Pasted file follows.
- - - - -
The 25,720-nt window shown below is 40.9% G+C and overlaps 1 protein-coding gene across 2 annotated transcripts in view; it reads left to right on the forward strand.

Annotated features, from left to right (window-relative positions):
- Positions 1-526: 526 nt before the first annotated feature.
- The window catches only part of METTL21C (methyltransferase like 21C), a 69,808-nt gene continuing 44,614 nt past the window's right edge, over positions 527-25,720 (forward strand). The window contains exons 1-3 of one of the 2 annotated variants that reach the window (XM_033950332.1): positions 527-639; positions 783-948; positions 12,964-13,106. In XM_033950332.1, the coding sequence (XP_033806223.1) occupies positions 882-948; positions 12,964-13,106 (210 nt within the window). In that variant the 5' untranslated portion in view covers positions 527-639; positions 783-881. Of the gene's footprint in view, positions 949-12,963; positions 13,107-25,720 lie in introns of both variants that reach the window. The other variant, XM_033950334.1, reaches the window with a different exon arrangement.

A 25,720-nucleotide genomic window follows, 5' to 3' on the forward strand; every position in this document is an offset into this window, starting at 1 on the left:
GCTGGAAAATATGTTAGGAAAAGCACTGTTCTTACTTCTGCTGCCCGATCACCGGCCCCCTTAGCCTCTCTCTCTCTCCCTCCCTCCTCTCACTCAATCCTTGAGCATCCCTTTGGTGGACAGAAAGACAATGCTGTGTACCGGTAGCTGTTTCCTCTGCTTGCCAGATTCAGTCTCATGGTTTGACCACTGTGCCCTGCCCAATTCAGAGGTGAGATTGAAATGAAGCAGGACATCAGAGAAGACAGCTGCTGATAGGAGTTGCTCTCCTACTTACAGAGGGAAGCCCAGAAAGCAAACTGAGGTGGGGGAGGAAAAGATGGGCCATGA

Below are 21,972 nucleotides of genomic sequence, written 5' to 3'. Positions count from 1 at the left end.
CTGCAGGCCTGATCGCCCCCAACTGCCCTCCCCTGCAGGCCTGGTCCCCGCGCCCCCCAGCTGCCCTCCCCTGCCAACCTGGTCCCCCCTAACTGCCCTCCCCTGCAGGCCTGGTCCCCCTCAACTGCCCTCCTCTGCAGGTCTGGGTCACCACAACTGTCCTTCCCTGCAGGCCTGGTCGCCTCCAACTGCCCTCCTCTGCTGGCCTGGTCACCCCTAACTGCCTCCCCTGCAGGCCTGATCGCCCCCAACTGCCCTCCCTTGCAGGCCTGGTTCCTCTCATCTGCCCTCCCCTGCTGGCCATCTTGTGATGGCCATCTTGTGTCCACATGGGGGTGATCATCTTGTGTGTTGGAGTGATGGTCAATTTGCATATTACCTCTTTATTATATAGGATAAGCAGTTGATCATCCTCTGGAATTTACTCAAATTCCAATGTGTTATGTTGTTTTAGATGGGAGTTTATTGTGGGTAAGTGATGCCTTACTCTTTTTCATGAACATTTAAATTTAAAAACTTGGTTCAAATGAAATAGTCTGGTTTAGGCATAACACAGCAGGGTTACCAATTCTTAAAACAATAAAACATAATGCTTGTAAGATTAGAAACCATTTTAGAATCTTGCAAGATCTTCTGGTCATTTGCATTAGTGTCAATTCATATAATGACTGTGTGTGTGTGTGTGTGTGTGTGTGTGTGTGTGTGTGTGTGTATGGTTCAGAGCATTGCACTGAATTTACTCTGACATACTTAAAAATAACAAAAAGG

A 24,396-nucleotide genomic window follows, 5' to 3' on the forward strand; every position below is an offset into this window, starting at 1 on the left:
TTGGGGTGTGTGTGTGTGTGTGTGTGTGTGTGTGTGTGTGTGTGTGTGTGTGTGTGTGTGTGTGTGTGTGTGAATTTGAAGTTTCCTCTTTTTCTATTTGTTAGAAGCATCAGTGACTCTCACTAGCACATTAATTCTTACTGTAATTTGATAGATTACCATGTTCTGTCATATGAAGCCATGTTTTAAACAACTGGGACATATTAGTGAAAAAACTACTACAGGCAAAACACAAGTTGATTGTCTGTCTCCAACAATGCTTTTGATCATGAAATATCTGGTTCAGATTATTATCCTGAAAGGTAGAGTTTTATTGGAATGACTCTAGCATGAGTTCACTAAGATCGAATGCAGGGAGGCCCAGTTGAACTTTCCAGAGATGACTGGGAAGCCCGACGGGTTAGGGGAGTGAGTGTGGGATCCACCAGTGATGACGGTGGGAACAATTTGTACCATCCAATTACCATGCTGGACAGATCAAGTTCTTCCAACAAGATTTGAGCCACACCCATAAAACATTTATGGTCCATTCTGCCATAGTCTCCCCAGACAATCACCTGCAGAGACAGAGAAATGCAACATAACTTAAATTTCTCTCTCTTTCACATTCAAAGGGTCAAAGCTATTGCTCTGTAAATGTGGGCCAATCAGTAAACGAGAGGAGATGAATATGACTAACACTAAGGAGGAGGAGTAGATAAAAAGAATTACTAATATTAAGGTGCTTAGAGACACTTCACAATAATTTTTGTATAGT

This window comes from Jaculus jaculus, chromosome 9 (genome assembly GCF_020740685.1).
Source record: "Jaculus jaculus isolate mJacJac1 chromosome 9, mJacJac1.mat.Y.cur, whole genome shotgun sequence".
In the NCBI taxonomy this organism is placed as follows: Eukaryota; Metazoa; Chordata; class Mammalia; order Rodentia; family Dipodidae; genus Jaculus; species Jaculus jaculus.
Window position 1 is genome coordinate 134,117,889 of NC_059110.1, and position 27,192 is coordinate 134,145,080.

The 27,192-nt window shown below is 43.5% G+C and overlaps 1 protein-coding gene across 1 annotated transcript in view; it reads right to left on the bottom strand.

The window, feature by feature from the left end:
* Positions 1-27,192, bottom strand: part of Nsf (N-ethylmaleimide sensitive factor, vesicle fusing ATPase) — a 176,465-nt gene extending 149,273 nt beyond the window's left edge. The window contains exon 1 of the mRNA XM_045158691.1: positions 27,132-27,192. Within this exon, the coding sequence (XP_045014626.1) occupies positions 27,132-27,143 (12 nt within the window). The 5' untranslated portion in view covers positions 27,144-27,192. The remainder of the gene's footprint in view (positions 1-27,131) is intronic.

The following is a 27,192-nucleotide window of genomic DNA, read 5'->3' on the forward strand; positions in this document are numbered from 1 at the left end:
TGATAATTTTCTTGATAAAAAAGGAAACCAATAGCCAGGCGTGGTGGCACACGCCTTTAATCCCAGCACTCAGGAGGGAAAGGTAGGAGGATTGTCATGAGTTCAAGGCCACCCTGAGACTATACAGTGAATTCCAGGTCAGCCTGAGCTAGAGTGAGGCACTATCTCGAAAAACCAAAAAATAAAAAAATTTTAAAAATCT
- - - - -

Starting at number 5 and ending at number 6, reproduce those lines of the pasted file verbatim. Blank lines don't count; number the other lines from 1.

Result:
A 25,720-nucleotide genomic window follows, 5' to 3' on the forward strand; every position in this document is an offset into this window, starting at 1 on the left:
GCTGGAAAATATGTTAGGAAAAGCACTGTTCTTACTTCTGCTGCCCGATCACCGGCCCCCTTAGCCTCTCTCTCTCTCCCTCCCTCCTCTCACTCAATCCTTGAGCATCCCTTTGGTGGACAGAAAGACAATGCTGTGTACCGGTAGCTGTTTCCTCTGCTTGCCAGATTCAGTCTCATGGTTTGACCACTGTGCCCTGCCCAATTCAGAGGTGAGATTGAAATGAAGCAGGACATCAGAGAAGACAGCTGCTGATAGGAGTTGCTCTCCTACTTACAGAGGGAAGCCCAGAAAGCAAACTGAGGTGGGGGAGGAAAAGATGGGCCATGA